Optically stimulated luminescence dating accuracy

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The way that we do this is through sampling sand from the landforms in opaque plastic tubes and taking the sample back to a luminescence laboratory where only red light conditions are used. Optically stimulated luminescence dating of glaciofluvial sediments on the Canterbury Plains, South Island, New Zealand. We have to be very careful not to expose the sediments to sunlight when we do this! The equivalent dose value is measured in the SI unit “grays” (Gy). Depositional pathway tracing in glacial catchments using the OSL of coarse-grained quartz and K-feldspar. Measuring the environmental dose rate for an OSL sample from Glen Tulla, Scotland. This can be measured either at the sample location using a portable gamma spectrometer, through measurement of alpha, beta and gamma counts in the laboratory, or through direct measurement of uranium, thorium and potassium concentrations using inductively-coupled plasma mass spectrometry. The methods through which dose rates are calculated vary between different laboratories worldwide.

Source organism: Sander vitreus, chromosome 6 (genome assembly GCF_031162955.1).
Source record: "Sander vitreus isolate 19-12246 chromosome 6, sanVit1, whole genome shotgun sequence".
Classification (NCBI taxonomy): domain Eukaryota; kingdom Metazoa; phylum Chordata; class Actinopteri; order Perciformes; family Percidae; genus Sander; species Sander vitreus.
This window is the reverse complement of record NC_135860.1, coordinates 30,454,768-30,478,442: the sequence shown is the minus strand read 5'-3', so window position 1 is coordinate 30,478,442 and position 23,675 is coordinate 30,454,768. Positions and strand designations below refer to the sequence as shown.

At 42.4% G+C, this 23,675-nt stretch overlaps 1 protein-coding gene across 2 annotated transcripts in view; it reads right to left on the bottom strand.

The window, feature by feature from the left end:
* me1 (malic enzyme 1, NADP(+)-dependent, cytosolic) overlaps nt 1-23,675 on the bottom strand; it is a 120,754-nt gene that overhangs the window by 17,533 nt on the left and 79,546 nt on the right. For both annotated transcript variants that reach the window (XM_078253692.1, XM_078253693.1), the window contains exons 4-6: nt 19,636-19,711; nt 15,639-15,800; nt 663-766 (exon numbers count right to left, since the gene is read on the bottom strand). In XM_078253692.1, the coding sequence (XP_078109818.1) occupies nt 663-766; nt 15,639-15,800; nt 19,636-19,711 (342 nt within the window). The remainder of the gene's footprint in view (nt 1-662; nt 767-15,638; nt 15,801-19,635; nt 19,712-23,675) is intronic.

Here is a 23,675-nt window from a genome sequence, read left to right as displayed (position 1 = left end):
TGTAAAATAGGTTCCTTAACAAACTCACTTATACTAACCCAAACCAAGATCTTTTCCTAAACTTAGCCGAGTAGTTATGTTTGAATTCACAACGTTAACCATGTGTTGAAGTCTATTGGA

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| Calculating Age | Challenges for OSL | Case studies of OSL dating in glacial environments | References | Comments | Another way of dating glacial landforms is optically stimulated luminescence dating (OSL). When these quartz or feldspar minerals are exposed to the ionising radiation emitted by the radioactive isotopes in zircons, electrons within the crystals migrate and become trapped in their crystal structure. The number of trapped electrons depends on the total amount of radiation that the mineral has been exposed to. We measure this emitted light (the luminescence) and this is the first stage towards measuring the sample age. We then give our sand sample a range of laboratory radiation doses and measure the luminescence that each dose produces to develop a calibration curve. From this curve we can calculate the dose that our sample must have received to produce the amount of light that we measured first.

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